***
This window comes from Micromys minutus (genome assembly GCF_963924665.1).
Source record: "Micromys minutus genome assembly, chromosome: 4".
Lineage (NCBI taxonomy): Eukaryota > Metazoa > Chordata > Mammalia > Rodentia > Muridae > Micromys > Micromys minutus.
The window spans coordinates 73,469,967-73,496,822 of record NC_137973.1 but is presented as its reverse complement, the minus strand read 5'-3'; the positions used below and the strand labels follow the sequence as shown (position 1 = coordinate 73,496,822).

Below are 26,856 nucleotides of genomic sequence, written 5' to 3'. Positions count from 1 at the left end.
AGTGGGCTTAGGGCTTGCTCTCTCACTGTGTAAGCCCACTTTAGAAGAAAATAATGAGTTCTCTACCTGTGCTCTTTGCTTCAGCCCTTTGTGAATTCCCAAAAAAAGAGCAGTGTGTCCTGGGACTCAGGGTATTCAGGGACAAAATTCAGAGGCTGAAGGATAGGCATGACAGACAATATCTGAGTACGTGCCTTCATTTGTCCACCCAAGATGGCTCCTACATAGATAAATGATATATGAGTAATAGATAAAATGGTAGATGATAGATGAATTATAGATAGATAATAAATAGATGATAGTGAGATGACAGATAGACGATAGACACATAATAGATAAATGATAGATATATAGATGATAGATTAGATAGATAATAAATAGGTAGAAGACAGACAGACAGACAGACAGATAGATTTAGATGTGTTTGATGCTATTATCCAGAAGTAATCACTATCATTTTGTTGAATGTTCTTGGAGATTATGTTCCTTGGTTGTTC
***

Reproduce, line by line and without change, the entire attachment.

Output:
This window comes from Micromys minutus (genome assembly GCF_963924665.1).
Source record: "Micromys minutus genome assembly, chromosome: 4".
Lineage (NCBI taxonomy): Eukaryota > Metazoa > Chordata > Mammalia > Rodentia > Muridae > Micromys > Micromys minutus.
The window spans coordinates 73,469,967-73,496,822 of record NC_137973.1 but is presented as its reverse complement, the minus strand read 5'-3'; the positions used below and the strand labels follow the sequence as shown (position 1 = coordinate 73,496,822).

Below are 26,856 nucleotides of genomic sequence, written 5' to 3'. Positions count from 1 at the left end.
AGTGGGCTTAGGGCTTGCTCTCTCACTGTGTAAGCCCACTTTAGAAGAAAATAATGAGTTCTCTACCTGTGCTCTTTGCTTCAGCCCTTTGTGAATTCCCAAAAAAAGAGCAGTGTGTCCTGGGACTCAGGGTATTCAGGGACAAAATTCAGAGGCTGAAGGATAGGCATGACAGACAATATCTGAGTACGTGCCTTCATTTGTCCACCCAAGATGGCTCCTACATAGATAAATGATATATGAGTAATAGATAAAATGGTAGATGATAGATGAATTATAGATAGATAATAAATAGATGATAGTGAGATGACAGATAGACGATAGACACATAATAGATAAATGATAGATATATAGATGATAGATTAGATAGATAATAAATAGGTAGAAGACAGACAGACAGACAGACAGATAGATTTAGATGTGTTTGATGCTATTATCCAGAAGTAATCACTATCATTTTGTTGAATGTTCTTGGAGATTATGTTCCTTGGTTGTTC